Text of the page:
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Retaliatory response

Marcus Paige didn’t need a reminder of his first game against N.C. State. The memories of his seven-point, three-turnover performance, in which he was admittedly rattled and dominated by Lorenzo Brown, were firmly lodged in his mind.

Marcus Paige scored 11 of his 14 second-half points in the final 7 minutes, 15 seconds.

North Carolina coach Roy Williams didn’t have to tell him that another such effort would give the Tar Heels little to no chance of winning. Paige knew.

So, before Saturday’s matchup at the Smith Center, Paige confidently told P.J. Hairston that this would be a different game, that UNC would answer each N.C. State run, and that there would be no repeat of the 28-point lead the Wolfpack built the last time.

The freshman delivered on his promise. Despite a scoreless first half, Paige scored 14 second-half points — including 11 in the final 7:15 — to lead the Tar Heels to an emotionally charged 76-65 win over the Wolfpack.

“I wanted to respond to the way I played over there. Brown is a great player, and he really dominated the game over at N.C. State, and I wanted to make sure I did whatever I could to not let him do that again,” Paige said. “That was our mindset that, hey, we remember what happened last time, and that’s not going to happen again.”

Paige’s mastery of the matchup began with 13:25 remaining in the game. UNC had seized control of the contest throughout the first half and built a 10-point lead early in the second, but the Wolfpack had stormed back and grabbed its first lead in 10 minutes of play.

Williams, in a fit of fury, yanked out all five players on the court, thus sending out Paige with seldom-used teammates Luke Davis, Desmond Hubert, Jackson Simmons and J.P. Tokoto.

Despite the obvious mismatch this lineup produced, Paige made a 3-pointer and helped the Tar Heels stay competitive for the two minutes that group was on the floor.

Minutes later, with UNC’s starters back on the court, Paige drained a 3-pointer in transition to give the Tar Heels a two-point lead — a lead that was never relinquished.

The deep ball came on the fast break following a James Michael McAdoo steal. It’s also one that he wouldn’t have shot just a couple weeks ago.

“Every time he passes to me, he tells me not to hesitate and shoot. We were in transition, and I told him not to ever hesitate if you’re going to tell me not to hesitate,” junior Reggie Bullock said. “So, he pulled up and knocked it down. His confidence just started building from there.”

That three helped start a 22-6 run on which UNC concluded the game until Williams substituted the walk-ons for the final seconds.

Paige sealed the win when he came up with a steal then completed an and-one on the other end. His eighth and final assist came two possessions later, when he found Bullock for a 3-pointer that put the Tar Heels ahead by 11.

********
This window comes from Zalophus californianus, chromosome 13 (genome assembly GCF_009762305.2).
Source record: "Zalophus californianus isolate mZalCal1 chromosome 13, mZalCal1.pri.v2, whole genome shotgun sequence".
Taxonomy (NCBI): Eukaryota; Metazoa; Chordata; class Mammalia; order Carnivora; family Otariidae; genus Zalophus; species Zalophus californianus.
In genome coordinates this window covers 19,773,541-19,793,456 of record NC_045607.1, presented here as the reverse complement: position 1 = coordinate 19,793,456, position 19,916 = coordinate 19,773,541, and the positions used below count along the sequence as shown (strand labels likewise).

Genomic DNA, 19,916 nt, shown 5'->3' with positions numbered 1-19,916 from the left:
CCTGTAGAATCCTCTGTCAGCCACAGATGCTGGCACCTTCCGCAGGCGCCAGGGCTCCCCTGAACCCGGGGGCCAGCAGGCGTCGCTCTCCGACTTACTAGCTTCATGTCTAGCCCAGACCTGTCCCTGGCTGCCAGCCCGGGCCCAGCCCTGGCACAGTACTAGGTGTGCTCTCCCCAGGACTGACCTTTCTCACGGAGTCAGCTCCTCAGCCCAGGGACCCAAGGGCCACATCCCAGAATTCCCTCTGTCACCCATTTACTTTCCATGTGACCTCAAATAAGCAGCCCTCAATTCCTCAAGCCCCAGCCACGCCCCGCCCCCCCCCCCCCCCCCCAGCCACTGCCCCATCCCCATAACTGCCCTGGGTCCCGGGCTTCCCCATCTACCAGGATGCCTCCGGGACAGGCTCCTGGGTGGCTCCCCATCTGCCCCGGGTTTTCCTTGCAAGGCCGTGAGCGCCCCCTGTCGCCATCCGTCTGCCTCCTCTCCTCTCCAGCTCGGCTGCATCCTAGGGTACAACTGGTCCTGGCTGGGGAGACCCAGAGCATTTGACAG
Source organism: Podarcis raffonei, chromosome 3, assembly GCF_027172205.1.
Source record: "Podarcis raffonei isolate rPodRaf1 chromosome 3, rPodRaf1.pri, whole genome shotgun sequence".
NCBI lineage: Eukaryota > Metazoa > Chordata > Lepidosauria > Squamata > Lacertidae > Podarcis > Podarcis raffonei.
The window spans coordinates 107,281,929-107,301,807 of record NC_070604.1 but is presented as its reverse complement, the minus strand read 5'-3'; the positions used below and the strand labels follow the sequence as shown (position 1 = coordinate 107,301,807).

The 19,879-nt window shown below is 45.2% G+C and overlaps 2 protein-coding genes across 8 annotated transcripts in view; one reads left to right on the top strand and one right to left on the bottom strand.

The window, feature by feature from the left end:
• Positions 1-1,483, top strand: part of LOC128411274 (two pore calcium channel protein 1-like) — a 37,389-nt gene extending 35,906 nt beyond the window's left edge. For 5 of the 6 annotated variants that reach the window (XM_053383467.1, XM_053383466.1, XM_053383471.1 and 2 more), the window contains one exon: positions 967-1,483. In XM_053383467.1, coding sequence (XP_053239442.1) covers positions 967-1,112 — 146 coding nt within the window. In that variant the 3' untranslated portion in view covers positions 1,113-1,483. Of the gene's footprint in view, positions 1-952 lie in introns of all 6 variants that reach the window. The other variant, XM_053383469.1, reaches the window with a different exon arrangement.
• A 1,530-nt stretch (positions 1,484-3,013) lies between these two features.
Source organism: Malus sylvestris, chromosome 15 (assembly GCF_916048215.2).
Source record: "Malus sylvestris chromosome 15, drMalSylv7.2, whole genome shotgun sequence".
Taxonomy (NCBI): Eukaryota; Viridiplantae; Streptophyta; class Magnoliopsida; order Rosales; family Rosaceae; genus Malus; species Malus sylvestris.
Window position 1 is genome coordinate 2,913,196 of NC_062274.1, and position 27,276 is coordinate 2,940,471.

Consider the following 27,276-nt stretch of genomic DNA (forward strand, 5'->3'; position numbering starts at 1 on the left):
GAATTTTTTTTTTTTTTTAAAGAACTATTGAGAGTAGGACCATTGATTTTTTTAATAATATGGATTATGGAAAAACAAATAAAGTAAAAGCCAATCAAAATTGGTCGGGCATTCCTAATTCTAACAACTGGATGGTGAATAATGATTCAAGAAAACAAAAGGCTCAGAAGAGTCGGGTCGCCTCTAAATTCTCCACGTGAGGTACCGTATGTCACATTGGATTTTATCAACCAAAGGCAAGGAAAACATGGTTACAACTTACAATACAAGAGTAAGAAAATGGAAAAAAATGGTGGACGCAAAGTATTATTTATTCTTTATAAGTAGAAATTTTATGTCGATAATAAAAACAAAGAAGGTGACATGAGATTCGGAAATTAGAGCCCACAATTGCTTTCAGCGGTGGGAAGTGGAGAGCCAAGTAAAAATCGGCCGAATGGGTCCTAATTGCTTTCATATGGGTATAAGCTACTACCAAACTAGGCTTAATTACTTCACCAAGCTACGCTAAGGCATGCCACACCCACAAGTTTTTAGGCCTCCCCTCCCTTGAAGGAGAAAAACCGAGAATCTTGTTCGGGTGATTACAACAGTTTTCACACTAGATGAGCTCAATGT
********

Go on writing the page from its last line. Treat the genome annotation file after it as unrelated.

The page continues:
Just for good measure, Paige scored five more points in the closing minutes to plant the stamp on his statement game. He finished with the best stat line of his young career: 14 points, three steals, three rebounds and eight assists with zero turnovers.

“My little freshman is a tough little nut. He’s getting better and better as we go along,” Williams said. “Marcus Paige made some big baskets for us in the second half … particularly after he played so poorly over in Raleigh. And, he knew that. I didn’t say one word to him about needing to play better than he did in the first game.”

Paige joked after the game that he’s not quite sure what “tough little nut” means, but it probably alludes to the maturity and confidence he’s gained throughout the course of ACC play.

McAdoo cited Paige’s timely 3-pointer as the moment that triggered UNC’s killer instinct down the stretch.

“Once he took those five out, and Marcus hit that big shot, it let us know that we have to go out there and turn it up to win,” McAdoo said.

The growth of Paige’s toughness and maturity is a microcosm of how the Tar Heels have developed through the past several games.

UNC has won three games in a row, including six of the last eight, and is now a near lock for the NCAA Tournament after posting the best win of the season. It’s not just the results that have changed, though, but rather the way the Tar Heels have played the game.

UNC played with more emotion than it had all year. Hairston and Paige each took turns screaming into the courtside student risers following momentum-swinging plays. When Bullock hit his final 3-pointer from the top of the key, he spun to his right and belted out a scream while running down the court. Even the even-keeled McAdoo smacked the court following Paige’s second-half and-one hoop.

“We knew when we showed up today that we had to play with a chip on our shoulder and play with confidence right from the tip,” McAdoo said. “We just went out there and played our hearts out.”

Bullock, who led the Tar Heels with 22 points and 13 rebounds, said the Tar Heels are “more hungry” now than they were earlier in the season. Williams said his team is playing with a better sense of urgency— something he’s preached all year — and that a change in attitude is the reason for his team’s surge toward the end of the season.

At the root of everything working in UNC’s favor is Paige. His development has transformed the Tar Heels from a team with a shaky freshman point guard to a team with five legitimate scoring threats on the floor.

“We have a high ceiling if we play the way we played tonight — compete hard and play defense,” Paige said. “If we keep playing the way we are and keep playing as a team, I’m not sure you can put a ceiling on what we can do come March.”

Shortly after making that statement, Paige retired from the players’ lounge and retreated back into the locker room, a little bit more swagger in his step and a little bit tougher of a nut.

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